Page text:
Call Her Council Member: Selvena Brooks-Powers Wins D31 Race

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 District 31 officially  has a new city council member. On Friday, March 19, Selvena Brooks-Powers was sworn in after winning New York City’s first real test of ranked-choice voting in the special election for the District 31 City Council seat.

On February 23, District 31 ranked their top five choices for city council out of nine candidates. By the end of the night, Brooks-Powers held the lead with about 38% of the vote, but she didn’t have the 50% threshold needed to officially be declared winner, so ranked-choice voting officially came into play for the first time in an election.

On Tuesday, March 16, the NYC Board of Elections finally began the process of hand counting the ballots in ranked-choice voting rounds, eliminating those with the lowest votes from the process, and going through voters’ next choices to redistribute the votes. By Thursday, March 18, they had a winner. With 3,841 votes, Brooks-Powers had 59% of the vote, beating out Pesach Osina’s 2,674 votes.

“I am honored to be elected by the residents of the 31st City Council District in Southeast Queens. I stand on the shoulders of the leaders that have come before me, but especially that of Juanita Watkins, the first woman of color to serve a NYC Council district and the only woman to have ever served the 31st District — almost 20 years ago,” Brooks-Powers soon said in a statement after her win.

"Running for office takes commitment and drive, and I wish the best for the other candidates. I remain thankful to everyone who supported me during the campaign - my family, friends, mentors, faith-based leaders, community leaders, and brothers and sisters in labor.

"We are in the midst of a tremendously challenging time, and the 31st District has been one of the hardest hit. I understand the gravity of the next few months and am ready to hit the ground running to begin immediately delivering for the district. In the last 20 years, we faced 9/11, Flight 587, Superstorm Sandy, the 2008 economic crisis, and now the Covid-19 pandemic. Our community is resilient, and we will recover from this pandemic and come back stronger. I will work tirelessly to ensure we get our fair share of support, resources, and respect from City Hall.”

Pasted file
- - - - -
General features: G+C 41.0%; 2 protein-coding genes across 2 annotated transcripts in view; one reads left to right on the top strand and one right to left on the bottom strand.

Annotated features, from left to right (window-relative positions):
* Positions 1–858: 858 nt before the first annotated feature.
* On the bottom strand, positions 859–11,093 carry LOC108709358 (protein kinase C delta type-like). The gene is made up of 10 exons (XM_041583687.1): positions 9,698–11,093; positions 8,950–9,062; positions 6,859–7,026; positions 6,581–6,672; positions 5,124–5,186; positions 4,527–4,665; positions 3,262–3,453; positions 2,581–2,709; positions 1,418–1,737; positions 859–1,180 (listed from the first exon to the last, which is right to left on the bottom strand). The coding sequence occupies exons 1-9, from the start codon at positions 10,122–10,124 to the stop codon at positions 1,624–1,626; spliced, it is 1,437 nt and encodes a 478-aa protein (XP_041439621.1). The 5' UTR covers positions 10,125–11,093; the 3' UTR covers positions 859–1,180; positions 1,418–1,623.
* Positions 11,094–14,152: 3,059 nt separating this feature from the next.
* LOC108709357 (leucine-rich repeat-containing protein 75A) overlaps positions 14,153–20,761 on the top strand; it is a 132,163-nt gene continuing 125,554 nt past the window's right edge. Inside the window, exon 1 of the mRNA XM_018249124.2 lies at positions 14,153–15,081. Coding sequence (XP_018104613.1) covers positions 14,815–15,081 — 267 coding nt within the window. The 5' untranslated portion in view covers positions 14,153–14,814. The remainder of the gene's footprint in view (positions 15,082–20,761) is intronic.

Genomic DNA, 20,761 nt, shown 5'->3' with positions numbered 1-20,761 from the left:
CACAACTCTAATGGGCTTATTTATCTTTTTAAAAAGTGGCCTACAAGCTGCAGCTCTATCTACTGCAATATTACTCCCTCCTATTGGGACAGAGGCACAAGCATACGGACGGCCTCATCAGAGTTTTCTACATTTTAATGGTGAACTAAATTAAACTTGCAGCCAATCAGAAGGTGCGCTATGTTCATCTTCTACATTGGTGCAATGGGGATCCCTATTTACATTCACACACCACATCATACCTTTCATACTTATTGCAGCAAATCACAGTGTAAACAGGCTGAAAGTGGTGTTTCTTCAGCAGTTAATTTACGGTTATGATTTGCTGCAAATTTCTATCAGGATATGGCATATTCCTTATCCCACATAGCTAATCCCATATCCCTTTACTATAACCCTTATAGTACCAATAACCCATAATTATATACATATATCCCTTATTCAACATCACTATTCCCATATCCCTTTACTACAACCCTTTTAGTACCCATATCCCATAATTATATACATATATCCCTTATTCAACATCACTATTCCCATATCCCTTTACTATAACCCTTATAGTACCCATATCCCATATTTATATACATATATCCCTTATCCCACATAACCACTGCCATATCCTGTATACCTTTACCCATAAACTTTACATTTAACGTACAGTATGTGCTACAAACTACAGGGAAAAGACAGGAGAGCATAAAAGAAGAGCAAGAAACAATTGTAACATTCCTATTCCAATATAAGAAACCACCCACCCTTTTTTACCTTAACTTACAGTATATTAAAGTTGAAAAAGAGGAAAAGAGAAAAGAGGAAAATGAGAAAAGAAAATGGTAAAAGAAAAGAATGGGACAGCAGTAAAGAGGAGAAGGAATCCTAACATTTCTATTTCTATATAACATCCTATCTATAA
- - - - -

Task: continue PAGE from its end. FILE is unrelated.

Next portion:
Former District 31 City Council Member, now Queens Borough President Donovan Richards congratulated Brooks-Powers, who he had endorsed, on her win. “All of the ballots are counted, and the people have spoken: congrats Council Member-elect Selvena Brooks-Powers! With this being the first true test of Ranked Choice Voting, it was great to see democracy in action and see Selvena prevail,” he said. “I am confident Council Member-elect Brooks Powers will build on the work my office and I started and chart a new course for the future of the 31st District. She will make Southeast Queens proud.”

Runner-up Osina conceded saying, “Queens City Council District 31 is and will always be my home. I want to first thank my family for supporting my run for office as this takes a lot of patience and understanding. I want to thank everyone who believed in me and supported my candidacy by voting for me, by volunteering for my campaign, and would also like to thank my staff who assisted me run a great campaign. I am grateful and extremely humbled by each and every one of you.

“We ran a great campaign, but the voters of Queens' 31st Council District have exercised their right, and have used the power of their votes, their ranked choice votes ... and they have spoken.

“I congratulate Selvena Brooks-Powers on her victory as the next person to represent our community in the New York City Council. I wish her the best as we need to come together as a community given the many challenges ahead,” Osina said.

Brooks-Powers is already hitting the ground running in her new position as the City Council Member for District 31, but she will soon have to get to work on defending her position. The recent election was to fill the remainder of Richards’ term, which ends on December 31. In June, Brooks-Powers will likely face contenders again in a democratic primary, and once again in the general election for a full term for the position in November.

 By Katie McFadden

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